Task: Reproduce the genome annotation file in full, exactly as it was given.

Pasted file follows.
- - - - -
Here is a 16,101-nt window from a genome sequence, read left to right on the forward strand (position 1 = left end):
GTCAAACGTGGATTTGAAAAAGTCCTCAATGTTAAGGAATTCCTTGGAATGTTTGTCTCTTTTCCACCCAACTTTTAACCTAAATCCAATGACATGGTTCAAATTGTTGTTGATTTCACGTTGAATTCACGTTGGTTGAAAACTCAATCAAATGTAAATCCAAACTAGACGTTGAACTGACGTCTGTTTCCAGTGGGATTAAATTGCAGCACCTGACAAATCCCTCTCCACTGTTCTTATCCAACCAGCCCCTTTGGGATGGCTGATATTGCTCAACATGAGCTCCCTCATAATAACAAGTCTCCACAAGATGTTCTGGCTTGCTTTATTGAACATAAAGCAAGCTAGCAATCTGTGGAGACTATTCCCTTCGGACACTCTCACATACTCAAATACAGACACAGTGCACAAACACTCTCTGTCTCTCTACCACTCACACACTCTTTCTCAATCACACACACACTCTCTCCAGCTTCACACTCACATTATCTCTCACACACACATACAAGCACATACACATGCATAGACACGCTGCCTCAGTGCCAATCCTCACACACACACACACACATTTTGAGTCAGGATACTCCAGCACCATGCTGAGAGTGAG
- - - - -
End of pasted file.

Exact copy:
Here is a 16,101-nt window from a genome sequence, read left to right on the forward strand (position 1 = left end):
GTCAAACGTGGATTTGAAAAAGTCCTCAATGTTAAGGAATTCCTTGGAATGTTTGTCTCTTTTCCACCCAACTTTTAACCTAAATCCAATGACATGGTTCAAATTGTTGTTGATTTCACGTTGAATTCACGTTGGTTGAAAACTCAATCAAATGTAAATCCAAACTAGACGTTGAACTGACGTCTGTTTCCAGTGGGATTAAATTGCAGCACCTGACAAATCCCTCTCCACTGTTCTTATCCAACCAGCCCCTTTGGGATGGCTGATATTGCTCAACATGAGCTCCCTCATAATAACAAGTCTCCACAAGATGTTCTGGCTTGCTTTATTGAACATAAAGCAAGCTAGCAATCTGTGGAGACTATTCCCTTCGGACACTCTCACATACTCAAATACAGACACAGTGCACAAACACTCTCTGTCTCTCTACCACTCACACACTCTTTCTCAATCACACACACACTCTCTCCAGCTTCACACTCACATTATCTCTCACACACACATACAAGCACATACACATGCATAGACACGCTGCCTCAGTGCCAATCCTCACACACACACACACACATTTTGAGTCAGGATACTCCAGCACCATGCTGAGAGTGAG